“Most asset owners perhaps have a dedicated impact sleeve… We really want to make an impact in all investments,” says Henrik Lundin of IMAS Foundation.
IMAS Foundation is considering its next move. Lundin has just stepped into the combined role of CEO and CIO, having held the CIO post since 2018. He has big plans for the investor, and sustainability is at the centre of them.
Created by IKEA founder Ingvar Kamprad, IMAS is one of three foundations linked to the global homeware retailer. Its priority is generating long-term returns, per its website, and its portfolio is worth €13.4 billion.
“We’re a relatively small investor, but it’s still significant tickets that we can allocate,” says head of private equity Willem Huidekoper, speaking to New Private Markets in January. It has certainly been doing that: the foundation recently met its goal of investing €1 billion into energy transition-related assets, and has allocated to funds managed by with Generation IM offshoot Just Climate and Climate Fund Managers. It has also done three direct investments, including Swedish battery manufacturer NorthVolt.
The foundation has been steadily growing its private markets allocation, such that it now makes up approximately 35 percent of the portfolio. Impact considerations have been a key factor in this decision, as Lundin explains: “We have concluded that the best and most efficient way to approach sustainability and also to address decarbonisation is through private markets… that’s why we decided to gradually move money from the public space to the private.”
The foundation is now developing a strategy that will define its sustainability approach for the future. As part of this, private equity lead Huidekoper has taken on additional responsibility for sustainability efforts across all asset classes.
“We want a more holistic view on sustainability across the portfolio and to articulate how we want to approach it”, he explains. “It’s about saying: Okay, what are the new targets at the portfolio level? What do we want to do more? Where do we want to focus? It’s also about reviewing the things we did before and trying to synchronise everything.”
“The last few years we have really been busy deploying capital and reaching a state where the portfolio is quite mature,” adds Lundin. “We won’t see a heavy flow of new investments. But with that said, there are opportunities to tweak things to make it really consistent with how we view sustainability. So, we will probably see some more reshuffling, rather than a lot of new investments.”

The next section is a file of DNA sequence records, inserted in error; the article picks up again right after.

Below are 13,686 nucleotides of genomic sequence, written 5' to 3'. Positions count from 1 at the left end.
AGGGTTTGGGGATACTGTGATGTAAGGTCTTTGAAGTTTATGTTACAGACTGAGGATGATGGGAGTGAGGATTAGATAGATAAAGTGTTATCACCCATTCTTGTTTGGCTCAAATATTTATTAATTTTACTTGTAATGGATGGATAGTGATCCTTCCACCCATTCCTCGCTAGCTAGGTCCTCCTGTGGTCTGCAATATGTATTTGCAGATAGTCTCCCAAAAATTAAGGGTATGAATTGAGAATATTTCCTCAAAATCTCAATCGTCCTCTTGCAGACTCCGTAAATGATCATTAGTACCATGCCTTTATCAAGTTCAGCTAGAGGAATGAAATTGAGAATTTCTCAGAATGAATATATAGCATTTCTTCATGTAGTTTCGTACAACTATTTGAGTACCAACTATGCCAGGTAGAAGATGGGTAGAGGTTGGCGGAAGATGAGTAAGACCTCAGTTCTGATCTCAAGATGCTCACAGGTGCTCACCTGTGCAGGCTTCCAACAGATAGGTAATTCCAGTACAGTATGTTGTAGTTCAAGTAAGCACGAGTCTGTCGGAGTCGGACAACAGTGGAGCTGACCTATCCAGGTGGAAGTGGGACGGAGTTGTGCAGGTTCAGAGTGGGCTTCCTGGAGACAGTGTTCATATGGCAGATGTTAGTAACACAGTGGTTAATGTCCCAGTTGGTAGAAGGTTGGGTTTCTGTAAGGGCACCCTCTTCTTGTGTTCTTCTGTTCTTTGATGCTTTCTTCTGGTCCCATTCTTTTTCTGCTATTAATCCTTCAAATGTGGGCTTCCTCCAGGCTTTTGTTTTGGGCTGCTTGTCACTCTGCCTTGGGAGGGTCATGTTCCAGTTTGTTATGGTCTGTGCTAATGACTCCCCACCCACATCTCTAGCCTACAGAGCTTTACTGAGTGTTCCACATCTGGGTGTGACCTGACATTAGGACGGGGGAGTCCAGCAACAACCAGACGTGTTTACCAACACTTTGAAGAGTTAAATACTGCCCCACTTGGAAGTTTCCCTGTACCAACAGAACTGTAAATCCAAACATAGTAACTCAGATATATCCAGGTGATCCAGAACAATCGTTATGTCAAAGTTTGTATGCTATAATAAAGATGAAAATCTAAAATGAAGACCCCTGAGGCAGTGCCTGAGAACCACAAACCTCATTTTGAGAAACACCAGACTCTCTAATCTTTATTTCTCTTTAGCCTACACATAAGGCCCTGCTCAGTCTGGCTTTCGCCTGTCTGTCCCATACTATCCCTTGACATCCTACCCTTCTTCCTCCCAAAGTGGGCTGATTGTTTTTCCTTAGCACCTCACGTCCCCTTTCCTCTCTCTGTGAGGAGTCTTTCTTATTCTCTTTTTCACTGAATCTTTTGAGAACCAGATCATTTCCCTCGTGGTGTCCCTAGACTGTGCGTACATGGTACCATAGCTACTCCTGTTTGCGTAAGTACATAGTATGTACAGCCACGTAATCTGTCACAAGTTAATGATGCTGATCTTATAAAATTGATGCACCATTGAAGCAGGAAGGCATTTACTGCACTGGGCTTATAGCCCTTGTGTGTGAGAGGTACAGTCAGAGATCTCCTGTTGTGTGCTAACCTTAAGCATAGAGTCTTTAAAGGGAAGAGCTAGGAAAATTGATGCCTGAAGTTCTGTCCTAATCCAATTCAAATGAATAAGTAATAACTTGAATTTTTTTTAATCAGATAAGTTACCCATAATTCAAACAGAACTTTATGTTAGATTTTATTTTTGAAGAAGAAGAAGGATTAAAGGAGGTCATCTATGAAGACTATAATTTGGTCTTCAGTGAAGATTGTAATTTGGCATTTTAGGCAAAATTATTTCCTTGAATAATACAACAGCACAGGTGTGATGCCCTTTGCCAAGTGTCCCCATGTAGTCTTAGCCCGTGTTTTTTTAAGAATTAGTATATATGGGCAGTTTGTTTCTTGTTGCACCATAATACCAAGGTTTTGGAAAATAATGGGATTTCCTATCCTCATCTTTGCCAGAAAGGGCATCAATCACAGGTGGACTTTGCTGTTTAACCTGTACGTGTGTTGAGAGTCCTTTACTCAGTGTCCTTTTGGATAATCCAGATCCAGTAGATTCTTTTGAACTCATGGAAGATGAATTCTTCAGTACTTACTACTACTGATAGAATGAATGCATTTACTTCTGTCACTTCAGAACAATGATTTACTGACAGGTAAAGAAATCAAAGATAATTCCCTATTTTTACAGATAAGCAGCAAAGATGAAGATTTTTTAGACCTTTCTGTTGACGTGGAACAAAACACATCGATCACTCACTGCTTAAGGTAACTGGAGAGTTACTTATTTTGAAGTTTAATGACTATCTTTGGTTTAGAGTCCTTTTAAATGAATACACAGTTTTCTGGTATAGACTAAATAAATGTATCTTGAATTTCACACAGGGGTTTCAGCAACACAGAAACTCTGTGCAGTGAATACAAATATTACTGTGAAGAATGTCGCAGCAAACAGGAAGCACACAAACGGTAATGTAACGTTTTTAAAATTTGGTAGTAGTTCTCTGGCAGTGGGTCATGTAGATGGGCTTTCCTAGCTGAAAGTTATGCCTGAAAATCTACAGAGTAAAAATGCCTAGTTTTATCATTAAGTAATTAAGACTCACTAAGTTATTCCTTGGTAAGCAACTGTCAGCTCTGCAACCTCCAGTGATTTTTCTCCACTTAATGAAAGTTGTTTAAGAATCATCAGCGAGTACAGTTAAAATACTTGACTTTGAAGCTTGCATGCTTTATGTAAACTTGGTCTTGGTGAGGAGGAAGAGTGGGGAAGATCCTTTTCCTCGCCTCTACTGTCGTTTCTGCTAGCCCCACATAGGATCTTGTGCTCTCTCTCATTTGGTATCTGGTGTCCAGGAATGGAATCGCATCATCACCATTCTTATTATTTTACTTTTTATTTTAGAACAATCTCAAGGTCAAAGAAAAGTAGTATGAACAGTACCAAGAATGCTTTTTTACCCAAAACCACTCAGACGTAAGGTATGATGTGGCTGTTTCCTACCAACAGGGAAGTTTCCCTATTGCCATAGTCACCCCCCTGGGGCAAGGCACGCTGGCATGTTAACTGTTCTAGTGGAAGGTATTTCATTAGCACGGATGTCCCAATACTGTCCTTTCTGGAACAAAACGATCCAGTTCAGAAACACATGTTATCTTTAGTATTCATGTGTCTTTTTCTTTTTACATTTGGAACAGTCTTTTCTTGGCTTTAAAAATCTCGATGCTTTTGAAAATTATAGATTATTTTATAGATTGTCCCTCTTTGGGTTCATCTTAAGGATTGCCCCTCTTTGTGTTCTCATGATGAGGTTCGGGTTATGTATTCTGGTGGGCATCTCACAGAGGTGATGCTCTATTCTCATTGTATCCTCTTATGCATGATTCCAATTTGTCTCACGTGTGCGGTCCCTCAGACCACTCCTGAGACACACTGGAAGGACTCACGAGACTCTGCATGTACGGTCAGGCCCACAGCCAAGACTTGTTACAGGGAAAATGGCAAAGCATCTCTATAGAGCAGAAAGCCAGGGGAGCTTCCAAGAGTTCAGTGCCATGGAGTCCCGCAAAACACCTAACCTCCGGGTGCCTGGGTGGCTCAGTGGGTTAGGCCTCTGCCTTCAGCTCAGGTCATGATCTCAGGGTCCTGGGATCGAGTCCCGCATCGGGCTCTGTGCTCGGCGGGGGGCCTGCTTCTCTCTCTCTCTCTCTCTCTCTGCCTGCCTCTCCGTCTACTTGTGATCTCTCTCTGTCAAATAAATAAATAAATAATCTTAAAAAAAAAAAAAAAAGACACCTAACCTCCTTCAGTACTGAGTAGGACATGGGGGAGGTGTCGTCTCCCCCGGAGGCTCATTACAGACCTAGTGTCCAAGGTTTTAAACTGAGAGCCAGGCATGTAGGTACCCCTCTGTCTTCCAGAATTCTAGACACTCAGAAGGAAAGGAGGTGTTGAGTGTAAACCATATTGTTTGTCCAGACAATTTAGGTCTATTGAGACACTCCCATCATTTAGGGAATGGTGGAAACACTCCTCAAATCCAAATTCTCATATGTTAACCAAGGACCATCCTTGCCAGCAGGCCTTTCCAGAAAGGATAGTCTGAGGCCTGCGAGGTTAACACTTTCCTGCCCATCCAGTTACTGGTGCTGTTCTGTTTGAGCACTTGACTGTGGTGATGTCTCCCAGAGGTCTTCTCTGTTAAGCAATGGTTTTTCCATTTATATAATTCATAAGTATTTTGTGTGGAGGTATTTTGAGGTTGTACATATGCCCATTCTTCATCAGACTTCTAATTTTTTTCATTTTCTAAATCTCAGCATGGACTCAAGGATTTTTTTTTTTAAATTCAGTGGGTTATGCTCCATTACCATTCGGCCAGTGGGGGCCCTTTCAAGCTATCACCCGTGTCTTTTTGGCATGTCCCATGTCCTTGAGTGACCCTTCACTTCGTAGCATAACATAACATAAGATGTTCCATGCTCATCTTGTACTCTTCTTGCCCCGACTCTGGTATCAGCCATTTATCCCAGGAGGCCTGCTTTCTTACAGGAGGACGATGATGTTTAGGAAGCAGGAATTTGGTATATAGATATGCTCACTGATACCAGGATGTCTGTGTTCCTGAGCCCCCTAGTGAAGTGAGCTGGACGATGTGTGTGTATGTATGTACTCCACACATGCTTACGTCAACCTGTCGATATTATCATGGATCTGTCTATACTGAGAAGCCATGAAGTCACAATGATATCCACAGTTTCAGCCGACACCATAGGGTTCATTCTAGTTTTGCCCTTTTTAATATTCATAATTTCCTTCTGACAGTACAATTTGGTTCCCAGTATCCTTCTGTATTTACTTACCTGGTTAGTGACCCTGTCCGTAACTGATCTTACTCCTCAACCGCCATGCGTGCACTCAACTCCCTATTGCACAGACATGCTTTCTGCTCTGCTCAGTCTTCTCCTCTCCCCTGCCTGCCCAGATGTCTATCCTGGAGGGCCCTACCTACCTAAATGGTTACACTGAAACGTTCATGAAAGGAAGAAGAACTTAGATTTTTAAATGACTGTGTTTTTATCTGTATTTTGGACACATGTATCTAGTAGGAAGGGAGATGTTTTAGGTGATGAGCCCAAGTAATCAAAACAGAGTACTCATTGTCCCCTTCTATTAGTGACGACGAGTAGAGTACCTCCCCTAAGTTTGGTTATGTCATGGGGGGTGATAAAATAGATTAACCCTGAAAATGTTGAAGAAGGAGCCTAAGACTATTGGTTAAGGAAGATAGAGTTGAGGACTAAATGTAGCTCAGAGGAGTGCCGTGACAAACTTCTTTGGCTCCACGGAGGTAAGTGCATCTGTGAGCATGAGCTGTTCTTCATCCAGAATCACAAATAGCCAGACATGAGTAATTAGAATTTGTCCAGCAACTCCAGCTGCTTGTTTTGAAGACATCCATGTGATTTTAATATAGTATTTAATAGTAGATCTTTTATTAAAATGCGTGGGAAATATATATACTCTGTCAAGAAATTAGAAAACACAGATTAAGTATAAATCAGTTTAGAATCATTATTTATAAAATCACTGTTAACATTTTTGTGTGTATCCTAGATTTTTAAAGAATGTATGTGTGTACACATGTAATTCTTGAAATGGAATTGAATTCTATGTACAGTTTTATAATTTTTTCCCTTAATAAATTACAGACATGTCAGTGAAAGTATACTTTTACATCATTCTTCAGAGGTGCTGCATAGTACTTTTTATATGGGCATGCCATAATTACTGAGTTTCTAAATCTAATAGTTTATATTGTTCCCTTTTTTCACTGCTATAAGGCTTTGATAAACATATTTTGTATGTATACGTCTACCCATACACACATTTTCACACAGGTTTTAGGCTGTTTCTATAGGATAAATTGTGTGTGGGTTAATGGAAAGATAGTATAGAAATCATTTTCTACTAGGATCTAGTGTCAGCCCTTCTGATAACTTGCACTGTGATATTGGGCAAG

Alongside this, IMAS will continue increasing its private markets exposure to as much as 50 percent.
The foundation’s relatively low liquidity requirements make private markets more attractive. It provides sister institution Ikea Foundation with up to €400 million a year to support its philanthropic endeavours, but otherwise does not have regular outgoings. The foundation is also intended to act as a “rainy day fund” for the main Ikea business, should it run into difficulty.
“Even though we don’t have any clients that can knock at our doors and want capital, we still have to strike a balance over how much liquid assets we should have. So, 50 percent or slightly less is the non-listed exposure where we would be comfortable staying long term,” explains Lundin.
Until now, most of IMAS’s impact activities have focused on the energy transition, although it has also allocated capital to healthcare and foodtech strategies. The next stage of investments may see the firm explore new areas. “We haven’t done much on social impact investments, but it’s definitely an area for discussion. If we want to approach it, there are different ways of doing it that you can look at: diverse managers, for instance,” Huidekoper says.
Natural capital is another area of consideration: “That’s something under review. We feel strongly we have to put it on the radar to consider, but we’re not adding that kind of exposure at the moment,” says Huidekoper.
When it comes to selecting GPs, IMAS typically looks for managers with funds of at least €200 million. It has invested in first time funds in the past, but may change this approach. “We need to take critical look at first-time manages,” says Huidekoper, “Although we have no bad experience with it… but we’ve seen some things here and there… So it’s something that we’re going to be a bit more cautious about going forward.”
‘Playing a big role’
Irrespective of the strategic rationale, IMAS’s leadership has a personal wish to see its capital drive positive change. “If we can allocate to the right things, in companies or projects that are really making the difference, that is exciting to me and it makes me super proud,” says Huidekoper.
As IMAS’s portfolio matures, the hope is that others will follow their lead. Lundin concludes: “The finance community is really playing big role in trying to achieve less than two degrees global warming. If we can show returns and impact are possible with our results, I think that would encourage other investors.”